endorsement from the New York Times' resident economist Paul Krugman. "The image of the little old lady living hand to mouth off the interest on her bank account is basically a fiction," says Mr Krugman, as he backs up the former Fed chief's defence of low interest rates.

Women and guns

World Service

Getty
Getty Images

Why are more women buying guns in the US?

Business Daily has the answer, with a special report by Jane O'Brien from a women-only club at a Virginia shooting range.

US home sales

Sales
Getty Images

So-called "pending" home sales in the US - contracts that have been signed, but not yet finalised -

rose by 3.1% in February, to the highest level since June 2013. The growth was strongest in the Midwest and West, but sales in the South and Northeast fell.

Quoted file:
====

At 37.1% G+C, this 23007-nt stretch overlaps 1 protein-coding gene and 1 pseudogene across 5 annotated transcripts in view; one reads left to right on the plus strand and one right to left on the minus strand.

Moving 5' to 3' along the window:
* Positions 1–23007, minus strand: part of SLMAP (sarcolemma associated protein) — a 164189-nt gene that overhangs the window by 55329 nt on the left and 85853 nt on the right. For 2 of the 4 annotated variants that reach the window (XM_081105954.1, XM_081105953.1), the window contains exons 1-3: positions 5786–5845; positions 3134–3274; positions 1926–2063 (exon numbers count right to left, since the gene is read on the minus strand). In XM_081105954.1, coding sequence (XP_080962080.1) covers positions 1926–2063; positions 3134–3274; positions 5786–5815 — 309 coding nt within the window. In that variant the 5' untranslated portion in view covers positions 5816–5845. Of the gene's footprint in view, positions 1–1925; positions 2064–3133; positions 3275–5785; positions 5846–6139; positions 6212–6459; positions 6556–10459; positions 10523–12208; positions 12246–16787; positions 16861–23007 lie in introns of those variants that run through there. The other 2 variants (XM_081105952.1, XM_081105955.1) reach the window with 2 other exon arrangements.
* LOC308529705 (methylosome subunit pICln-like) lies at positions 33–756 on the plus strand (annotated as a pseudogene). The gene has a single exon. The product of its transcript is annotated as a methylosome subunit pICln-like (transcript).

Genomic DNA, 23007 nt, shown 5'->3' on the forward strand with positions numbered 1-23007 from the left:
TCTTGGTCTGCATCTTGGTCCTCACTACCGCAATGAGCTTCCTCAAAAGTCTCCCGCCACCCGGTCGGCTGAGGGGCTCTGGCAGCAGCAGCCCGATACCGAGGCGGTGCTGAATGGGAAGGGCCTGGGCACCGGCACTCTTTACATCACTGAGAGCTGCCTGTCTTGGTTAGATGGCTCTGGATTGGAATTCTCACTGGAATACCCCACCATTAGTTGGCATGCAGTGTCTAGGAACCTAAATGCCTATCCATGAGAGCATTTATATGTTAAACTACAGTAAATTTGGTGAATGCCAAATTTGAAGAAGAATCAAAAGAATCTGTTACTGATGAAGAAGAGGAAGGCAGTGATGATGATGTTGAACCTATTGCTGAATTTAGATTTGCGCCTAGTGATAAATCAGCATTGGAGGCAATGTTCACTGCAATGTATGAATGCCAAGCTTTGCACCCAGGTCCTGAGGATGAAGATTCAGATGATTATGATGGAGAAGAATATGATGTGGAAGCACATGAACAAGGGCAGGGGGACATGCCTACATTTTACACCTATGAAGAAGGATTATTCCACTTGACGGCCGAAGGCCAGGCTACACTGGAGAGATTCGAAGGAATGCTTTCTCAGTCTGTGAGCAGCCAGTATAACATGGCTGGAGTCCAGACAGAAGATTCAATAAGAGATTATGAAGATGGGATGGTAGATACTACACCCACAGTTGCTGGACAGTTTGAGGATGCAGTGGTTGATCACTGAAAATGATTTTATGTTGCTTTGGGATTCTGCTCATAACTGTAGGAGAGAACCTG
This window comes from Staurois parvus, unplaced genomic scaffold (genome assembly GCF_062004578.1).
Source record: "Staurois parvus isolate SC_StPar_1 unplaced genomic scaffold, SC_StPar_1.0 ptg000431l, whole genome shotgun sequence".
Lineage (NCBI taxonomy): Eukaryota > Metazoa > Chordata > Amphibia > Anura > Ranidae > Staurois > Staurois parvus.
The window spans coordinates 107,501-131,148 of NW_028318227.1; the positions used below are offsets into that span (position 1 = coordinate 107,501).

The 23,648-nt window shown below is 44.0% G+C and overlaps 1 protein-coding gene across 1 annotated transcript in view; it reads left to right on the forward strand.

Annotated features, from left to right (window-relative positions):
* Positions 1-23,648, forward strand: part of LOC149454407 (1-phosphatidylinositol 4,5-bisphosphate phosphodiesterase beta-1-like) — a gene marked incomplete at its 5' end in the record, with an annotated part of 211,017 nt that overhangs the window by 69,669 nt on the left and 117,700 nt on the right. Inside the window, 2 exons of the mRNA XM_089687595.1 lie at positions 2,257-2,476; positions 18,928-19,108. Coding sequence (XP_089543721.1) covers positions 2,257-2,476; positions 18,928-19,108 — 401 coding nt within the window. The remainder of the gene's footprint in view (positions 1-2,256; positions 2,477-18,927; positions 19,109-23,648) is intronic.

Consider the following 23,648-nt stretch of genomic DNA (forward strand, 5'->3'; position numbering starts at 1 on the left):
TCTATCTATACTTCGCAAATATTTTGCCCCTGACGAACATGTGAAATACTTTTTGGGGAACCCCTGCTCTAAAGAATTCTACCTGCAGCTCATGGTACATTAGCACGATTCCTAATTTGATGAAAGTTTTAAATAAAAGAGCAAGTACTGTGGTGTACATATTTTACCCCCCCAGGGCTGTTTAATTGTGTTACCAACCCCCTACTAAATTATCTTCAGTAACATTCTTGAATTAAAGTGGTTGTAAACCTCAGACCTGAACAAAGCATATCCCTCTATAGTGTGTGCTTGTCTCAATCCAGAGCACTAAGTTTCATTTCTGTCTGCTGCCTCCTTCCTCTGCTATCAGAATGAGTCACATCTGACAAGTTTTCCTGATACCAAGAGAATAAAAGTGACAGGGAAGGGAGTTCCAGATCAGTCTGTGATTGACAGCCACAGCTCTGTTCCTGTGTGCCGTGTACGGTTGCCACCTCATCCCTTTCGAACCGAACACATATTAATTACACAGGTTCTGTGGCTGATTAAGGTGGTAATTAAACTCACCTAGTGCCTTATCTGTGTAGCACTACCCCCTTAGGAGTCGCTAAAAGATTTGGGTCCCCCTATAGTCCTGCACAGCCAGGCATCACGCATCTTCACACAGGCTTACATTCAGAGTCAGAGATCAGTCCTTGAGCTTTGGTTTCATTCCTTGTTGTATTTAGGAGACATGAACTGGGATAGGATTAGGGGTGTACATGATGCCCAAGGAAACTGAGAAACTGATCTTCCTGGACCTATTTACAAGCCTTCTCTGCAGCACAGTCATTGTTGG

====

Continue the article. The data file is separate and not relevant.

Continental revival

Continental
AP

The Lincoln Continental is back. Ahead of the New York Auto Show,

Ford announced it would revive the iconic model, which it stopped production of 13 years ago. The luxury brand is popular in China, apparently.

China's conundrum

Xi Jinping
Getty Images

"To maintain economic growth, China is straining to promote innovation, but by enforcing a political chill on Chinese campuses Xi risks suppressing precisely the disruptive thinking that the country needs for the future," writes Evan Osnos in a comprehensive

profile of China's president for the New Yorker. "At times, politics prevails over rational calculations," he synopsises.

Via Twitter

Linda Yueh

Chief business correspondent

Profits at Prada tumbled 28% last year as sales took a hit in Europe & Asia;